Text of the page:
Lucky Thompson

Lucky Thompson was 31 years old at the time of these sessions and had amassed professional credentials which speak for themselves. He spent his teenage years working local jobs in Detroit with such contemporaries as Milt Jackson, Hank Jones, Al McKibbon and Sonny Stitt. He went on the road for the first time in '42, and over the next four years gained experience with the big bands of Lionel Hampton, Bill Eckstine, Lucky Millinder, and Count Basie.

This session was taped during a brief visit to Paris. Thompson fronts the group of drummer Gerard Pochonet, Michel Hausser on vibes, Algerian pianist Martial Solal, go-to French session bassist Pierre Michelot, and guitarist Jean Pierre Sasson. Thompson's poetic sense of phrase is especially moving on the slower material, and his sophisticated harmonic approach produced striking chordal substitutions. Both the experienced fan and the occasional listener will recognize in Lucky Thompson an inspiring and unique voice in the jazz world.

SKU: IC7016

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I Can't Give You Anything but Love Don't Blame Me East of the Sun Our Love is Here to Stay I Cover the Waterfront My Funny Valentine Undecided Tenderly But Not For Me You Go To My Head Lullaby in Rhythm Indian Summer

Additional Info

Additional Info

Format: Jazz Record
Soloist/Artist Lucky Thompson
Instruments Music and Musicians
Composer No
Accompanist/ Conductor Gerard Pochonet, Michel Hausser, Martial Solal, Pierre Michelot, Jean Pierre Sasson
SKU IC7016


Customer Reviews (3)

"Lucky Strikes!"Review by Big Toots
IC 7016 Lucky Thompson

Lucky Thompson, as John Coltrane also did when he traveled on road buses, developed a “broom sax” that enabled him to endlessly and silently “practice” without disturbing others. Whether or not that added a unique dimension to Thompson’s flowing playing ability or not, who knows? However, it is obvious from this fine effort that improvisationally and otherwise Thompson “sweeps” clean – and superbly - across these dozen well-worn jazz standards.

Recorded in France with a French rhythm section, Thompson, raised in the musical well-spring that was Detroit, takes tenor here and motors gracefully throughout the highly entertaining session. Obviously a disciple of Coleman Hawkins, Don Byas and Ben Webster – with a dollop of Lester and dash of Bird thrown in for many very good measures – Thompson’s improv approach is highly embellished and moves with great authority on both melody and solo (“Don’t Blame Me”). Soundwise, Thompson’s tenor is “Riding Hood” just right. Each note spoken is centered and robust and the far side from side from forceful. That attribute provides an attractive dimension to Thompson’s flow of ideas (“I Can’t Give You Anything but Love,” “East of the Sun”).

Lest one think that Thompson couldn’t swing at varied tempos, check out both the faster and slower material (“Our Love is Here to Stay,” “Undecided” and “I Cover the Waterfront,” “My Funny Valentine” where Lucky unabashedly ghosts Hawk and “read” his Webster’s).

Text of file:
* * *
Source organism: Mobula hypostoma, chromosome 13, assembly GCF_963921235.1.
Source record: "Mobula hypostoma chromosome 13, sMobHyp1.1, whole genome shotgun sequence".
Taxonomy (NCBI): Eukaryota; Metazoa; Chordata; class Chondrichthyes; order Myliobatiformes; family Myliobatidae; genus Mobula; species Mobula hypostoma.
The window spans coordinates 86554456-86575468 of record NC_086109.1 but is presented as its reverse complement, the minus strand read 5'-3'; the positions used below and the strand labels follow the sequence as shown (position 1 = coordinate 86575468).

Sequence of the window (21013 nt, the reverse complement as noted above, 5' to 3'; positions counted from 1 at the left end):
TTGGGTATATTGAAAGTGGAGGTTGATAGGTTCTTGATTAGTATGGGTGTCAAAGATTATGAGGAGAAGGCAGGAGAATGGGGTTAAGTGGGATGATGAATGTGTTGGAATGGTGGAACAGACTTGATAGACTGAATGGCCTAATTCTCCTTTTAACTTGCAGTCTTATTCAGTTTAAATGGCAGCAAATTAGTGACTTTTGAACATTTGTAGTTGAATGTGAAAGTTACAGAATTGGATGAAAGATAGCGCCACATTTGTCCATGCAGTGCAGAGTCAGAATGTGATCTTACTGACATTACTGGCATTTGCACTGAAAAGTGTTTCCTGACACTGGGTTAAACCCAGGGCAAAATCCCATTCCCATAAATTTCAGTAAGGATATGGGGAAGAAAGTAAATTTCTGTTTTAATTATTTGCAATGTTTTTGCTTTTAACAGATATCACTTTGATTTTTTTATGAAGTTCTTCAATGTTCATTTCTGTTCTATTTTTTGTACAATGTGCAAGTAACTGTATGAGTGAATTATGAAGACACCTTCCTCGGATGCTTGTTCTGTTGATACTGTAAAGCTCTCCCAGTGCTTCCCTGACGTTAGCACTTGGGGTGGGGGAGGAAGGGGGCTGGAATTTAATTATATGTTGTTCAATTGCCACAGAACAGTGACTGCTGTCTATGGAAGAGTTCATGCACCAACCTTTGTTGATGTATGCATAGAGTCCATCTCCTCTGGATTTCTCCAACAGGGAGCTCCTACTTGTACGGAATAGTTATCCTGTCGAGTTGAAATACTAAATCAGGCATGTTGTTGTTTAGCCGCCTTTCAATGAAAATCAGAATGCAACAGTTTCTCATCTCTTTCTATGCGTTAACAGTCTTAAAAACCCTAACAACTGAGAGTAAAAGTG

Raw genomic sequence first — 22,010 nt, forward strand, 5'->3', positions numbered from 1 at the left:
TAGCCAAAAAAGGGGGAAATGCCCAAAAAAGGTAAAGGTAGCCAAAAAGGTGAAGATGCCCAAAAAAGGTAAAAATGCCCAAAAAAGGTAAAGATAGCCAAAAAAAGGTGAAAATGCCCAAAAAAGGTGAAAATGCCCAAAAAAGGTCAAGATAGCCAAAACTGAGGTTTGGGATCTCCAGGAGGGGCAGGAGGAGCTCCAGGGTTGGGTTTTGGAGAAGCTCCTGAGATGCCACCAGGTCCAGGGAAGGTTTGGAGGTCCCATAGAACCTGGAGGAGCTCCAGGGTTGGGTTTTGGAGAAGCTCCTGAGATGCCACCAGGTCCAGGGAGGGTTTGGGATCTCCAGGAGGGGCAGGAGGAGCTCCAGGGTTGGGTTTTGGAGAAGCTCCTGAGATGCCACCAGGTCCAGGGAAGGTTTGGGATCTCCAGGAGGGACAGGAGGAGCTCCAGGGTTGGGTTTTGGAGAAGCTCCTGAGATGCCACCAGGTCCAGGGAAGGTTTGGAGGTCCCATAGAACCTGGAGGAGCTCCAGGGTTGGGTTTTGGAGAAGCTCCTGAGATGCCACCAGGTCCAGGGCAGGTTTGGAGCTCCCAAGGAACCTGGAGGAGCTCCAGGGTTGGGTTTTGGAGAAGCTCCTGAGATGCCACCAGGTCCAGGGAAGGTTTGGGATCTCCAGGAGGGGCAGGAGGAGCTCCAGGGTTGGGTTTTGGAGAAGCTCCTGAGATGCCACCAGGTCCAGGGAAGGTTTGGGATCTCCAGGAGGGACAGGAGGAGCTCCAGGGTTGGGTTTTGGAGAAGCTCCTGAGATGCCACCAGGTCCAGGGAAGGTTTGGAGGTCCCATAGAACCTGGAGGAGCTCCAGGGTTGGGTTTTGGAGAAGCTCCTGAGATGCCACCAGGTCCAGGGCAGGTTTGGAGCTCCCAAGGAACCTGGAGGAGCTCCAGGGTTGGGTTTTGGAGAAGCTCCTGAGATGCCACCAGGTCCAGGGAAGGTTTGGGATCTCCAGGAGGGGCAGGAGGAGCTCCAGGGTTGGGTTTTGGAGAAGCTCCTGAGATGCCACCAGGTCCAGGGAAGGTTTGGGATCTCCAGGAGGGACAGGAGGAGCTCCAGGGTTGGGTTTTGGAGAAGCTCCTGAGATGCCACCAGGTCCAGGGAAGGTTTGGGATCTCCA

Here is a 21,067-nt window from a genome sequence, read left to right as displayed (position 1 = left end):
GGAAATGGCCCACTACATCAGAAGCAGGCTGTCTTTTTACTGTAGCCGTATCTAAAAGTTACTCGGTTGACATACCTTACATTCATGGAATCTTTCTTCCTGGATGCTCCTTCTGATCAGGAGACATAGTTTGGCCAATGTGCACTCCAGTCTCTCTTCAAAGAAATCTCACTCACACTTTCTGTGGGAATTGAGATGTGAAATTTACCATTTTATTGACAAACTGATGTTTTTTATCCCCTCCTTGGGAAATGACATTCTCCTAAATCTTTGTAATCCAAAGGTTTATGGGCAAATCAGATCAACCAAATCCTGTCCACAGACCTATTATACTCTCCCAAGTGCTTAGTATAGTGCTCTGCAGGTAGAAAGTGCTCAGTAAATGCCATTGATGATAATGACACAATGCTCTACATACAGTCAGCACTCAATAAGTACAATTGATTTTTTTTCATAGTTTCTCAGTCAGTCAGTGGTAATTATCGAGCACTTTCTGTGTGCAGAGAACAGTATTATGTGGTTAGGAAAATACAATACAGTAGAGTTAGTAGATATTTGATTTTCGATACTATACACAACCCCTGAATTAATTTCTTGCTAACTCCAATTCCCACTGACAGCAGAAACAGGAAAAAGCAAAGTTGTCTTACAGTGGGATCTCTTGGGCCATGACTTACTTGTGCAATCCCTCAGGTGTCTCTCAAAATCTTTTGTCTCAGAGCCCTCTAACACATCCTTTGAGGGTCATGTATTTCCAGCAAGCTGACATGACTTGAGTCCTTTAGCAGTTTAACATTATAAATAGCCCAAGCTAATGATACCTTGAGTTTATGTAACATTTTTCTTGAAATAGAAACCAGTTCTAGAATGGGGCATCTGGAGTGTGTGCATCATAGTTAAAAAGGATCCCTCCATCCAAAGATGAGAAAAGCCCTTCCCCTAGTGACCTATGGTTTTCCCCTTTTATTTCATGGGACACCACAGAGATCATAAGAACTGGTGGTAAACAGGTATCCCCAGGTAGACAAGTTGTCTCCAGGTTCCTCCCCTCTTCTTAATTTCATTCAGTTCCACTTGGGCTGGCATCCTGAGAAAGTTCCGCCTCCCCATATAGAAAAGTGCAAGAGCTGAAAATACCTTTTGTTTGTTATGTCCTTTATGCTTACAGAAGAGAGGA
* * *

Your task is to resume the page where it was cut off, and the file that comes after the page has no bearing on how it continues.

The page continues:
The rhythm section adequately supports. However, it is pianist Martial Solal (“Indian Summer”) and vibist Michel Hausser (“Lullaby in Rhythm”) that stand out.
Whether Thompson lived up to his nickname, who knows and cares? It was – and is – skill trumps fortune in this fine recorded case. It is us who are definitely the lucky ones.

(Posted on 6/8/2015)
Lucky ThompsonReview by Simon Sez
The last chapter of Lucky Thompson’s life will always be a mystery. A really great tenor-saxophonist who came up in the mid-1940s, and one who started doubling on the soprano in the late 1950s, Thompson had the usual up and down career of a jazz musician. That is, until the early 1970s. In 1973 Thompson, who had been teaching music at Dartmouth and was still recording regularly, suddenly stopped playing saxophone and permanently dropped out of music. He became homeless, probably suffered from mental illness, and spent his last 32 years in the shadows. There were many rumors of sightings but he never returned even though he certainly could have made good money if he had come back in the 1980s. What was he thinking during this period?
This Inner City CD is from 1956 so it has Lucky Thompson sounding wonderful many years before his troubles. He spent a lot of time in Europe and this was from one of his stays. Joined by an all-star rhythm section that includes Martial Solal on piano, Thompson is hot on the uptempo pieces and warm on the ballads, showing listeners just how exciting a player he was during his happier years.

Simon Sez: Lucky Thompson (IC7016) did not have the luckiest life, but we are lucky that he made so many fine records, including this one from 1956.
(Posted on 5/6/2014)
Review by ~ Scott Yanow
This excellent but out-of-print Inner City release of material originally cut for Vogue features the great Lucky Thompson exploring a dozen standards in France with the assistance of vibraphonist Michel Hausser, pianist Martial Solal, guitarist Jean Pierre Sasson, either Pierre Michelot or Benoit Querson on bass and drummer Gerard Pochonet. A superior blowing session, Thompson makes such veteran songs as "I Can't Give You Anything but Love," "I Cover the Waterfront," "Undecided" and "Indian Summer" sound quite fresh, alive and swinging. (Posted on 6/14/2013)

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